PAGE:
I have a weird affection for my calorie log. It washes me over with immediate calm. Instead of feeling enslaved to it or punished by it as I first did when starting my weight loss, this tool has become my little beacon in a world of confusing and constant choices about what to eat and drink when.
I logged my eating and exercising every day while I lost weight. Every day for nearly a year. I never did that before in my dozens of previous attempts. I’d log for a few days, then believe I had a handle on my eating and drop it before it became a habit. The log often annoyed me, called for more time than I thought I had, but eventually the data became very valuable and helped me understand good days and bad ones, good weeks and bad ones. I learned a great deal about my self, my habits, my metabolism.
So I fired up my logging software today after not using it for quite a while. Since reaching my goal weight, I log only when the scale creeps up a good bit. On my body four pounds of weight gain can be accomplished with water fluctuation, but 5 pounds means it’s time to count. Calories in, calories out.
Whether you choose to log on paper, online, or on your hard drive, the process is really pretty simple:
1. Count the food that goes into your face.
2. Count the energy you use up in exercise.
You are working toward two different goals, a number of calories (or points) for the day or week that you don’t wish to exceed in food. And a number of calories, or minutes, per week that you want to accomplish in exercise.
For most non-athletic, adult women who want to lose weight and keep it off (that is lose weight slowly), your food number is going to be somewhere between 1,200-1,800 calories per day. Your correct calorie level is one that will allow you to lose .5 – 2 lbs. per week. It will depend on your weight and your metabolism.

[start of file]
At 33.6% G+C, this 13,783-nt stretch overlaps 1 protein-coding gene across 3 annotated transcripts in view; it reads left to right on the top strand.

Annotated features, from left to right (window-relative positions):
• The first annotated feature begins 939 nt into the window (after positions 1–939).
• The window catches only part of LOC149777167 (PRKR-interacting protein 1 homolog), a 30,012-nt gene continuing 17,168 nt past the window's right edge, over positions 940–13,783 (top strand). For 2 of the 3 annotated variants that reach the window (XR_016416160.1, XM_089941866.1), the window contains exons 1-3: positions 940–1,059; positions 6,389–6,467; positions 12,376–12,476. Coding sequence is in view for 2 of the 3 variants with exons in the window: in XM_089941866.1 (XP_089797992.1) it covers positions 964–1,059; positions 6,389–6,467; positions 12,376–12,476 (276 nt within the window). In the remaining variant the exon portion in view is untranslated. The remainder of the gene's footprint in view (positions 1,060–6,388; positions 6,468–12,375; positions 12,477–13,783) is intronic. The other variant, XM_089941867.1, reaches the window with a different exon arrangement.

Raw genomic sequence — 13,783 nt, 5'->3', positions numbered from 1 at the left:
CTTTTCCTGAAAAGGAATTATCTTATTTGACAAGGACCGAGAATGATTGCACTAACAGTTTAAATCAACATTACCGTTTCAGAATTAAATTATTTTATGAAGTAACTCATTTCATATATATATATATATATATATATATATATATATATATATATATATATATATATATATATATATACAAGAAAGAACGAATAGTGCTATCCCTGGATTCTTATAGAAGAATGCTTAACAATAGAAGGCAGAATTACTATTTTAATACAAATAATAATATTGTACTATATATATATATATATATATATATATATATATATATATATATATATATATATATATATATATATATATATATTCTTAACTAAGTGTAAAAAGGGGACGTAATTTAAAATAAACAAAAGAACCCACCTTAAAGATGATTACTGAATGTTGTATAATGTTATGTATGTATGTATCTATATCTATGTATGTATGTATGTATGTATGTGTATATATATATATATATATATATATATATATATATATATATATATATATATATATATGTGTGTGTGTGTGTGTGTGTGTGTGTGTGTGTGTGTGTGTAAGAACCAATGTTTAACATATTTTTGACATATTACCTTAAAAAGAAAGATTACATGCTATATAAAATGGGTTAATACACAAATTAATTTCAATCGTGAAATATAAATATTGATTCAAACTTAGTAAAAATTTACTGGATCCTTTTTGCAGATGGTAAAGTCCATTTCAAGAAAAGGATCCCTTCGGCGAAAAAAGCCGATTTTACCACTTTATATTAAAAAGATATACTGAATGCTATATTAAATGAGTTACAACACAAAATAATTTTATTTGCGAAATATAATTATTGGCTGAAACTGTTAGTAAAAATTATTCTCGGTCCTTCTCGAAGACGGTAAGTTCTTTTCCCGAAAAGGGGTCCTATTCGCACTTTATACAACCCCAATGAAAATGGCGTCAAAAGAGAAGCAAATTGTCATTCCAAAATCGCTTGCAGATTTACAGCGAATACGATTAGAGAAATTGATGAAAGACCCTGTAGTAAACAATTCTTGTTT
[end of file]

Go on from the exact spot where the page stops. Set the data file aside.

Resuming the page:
(If your metabolism is naturally low or has been compromised, you may need to go a bit lower, but should have medical supervision before attempting it.)
For women, your exercise goal will be 1,600 – 2,000 calories, or 240 – 300 minutes of exercise per week. Men, your exercise will be the same, but your calories will be higher, by a good 500 calories or more, which is why we don’t like to lose weight with you. We want your food.
These are simple goals, made simpler when you become fluent in the nutritional value of the foods you eat, the energy value of the exercises you like.
You become fluent by reading labels, consulting calorie counters, reading exercise-calorie charts.
You can, if you choose, become hung up on the long-term vs. short-term value of various exercises for overall calorie burning, the value of various nutrients for adding or preserving muscle mass, or you can keep it simple — alternate aerobic with strength work, and count the caloric value or minutes of your work against your goal for the week. Simple.
You can, if you choose, change the ratios of your macronutrient values to see how your body reacts, whether you feel more energy or more hunger with higher or lower fats, carbohydrates, proteins. That work has certainly helped me over the long haul, or you can keep it simple and just count the calories.
You can count the trans-fats and saturated fats you eat compared with the other types, or just avoid those nasty fats altogether.
You can count your servings of fruit and veggies vs. starches and sugars, but I recommend you make up your mind to cut the sugars and limit the starches.
You can make things as complicated and confusing as you like, if that’s what blows your hair back.
Or do the easier thing. Count calories in and calories out. It’s this little thing, this tracking effort, that works to calm me down. It calms me because I know my weight is under control even if I didn’t eat as many veggies today as I want to, even if there isn’t a piece of fruit in sight of this hotel room, a veggie on that train.
If the week ahead churns along without me whittling away at my exercise goal, I will know it. It can’t slip by me, because there it is, in my log, which is near my body, always. I can’t forget.
It’s a good crutch, this log. And right now I need it.
Never tried logging? Try it now for free at fitday.com. Or try any of the logging software packages (I use Healthetech’s BalanceLog). There are many and multiplying online diet programs that charge a fee and offer their own food and exercise logging applications (Weightwatchers.com, ediets.com, ishape.com). Or try a notebook, a pencil, and a good nutrient counter. Give yourself a one-week trial, just to see if you think it’s a useful tool.
Want to discuss today’s Post? Vist The Skinny Daily Forum at 3fatchicks.com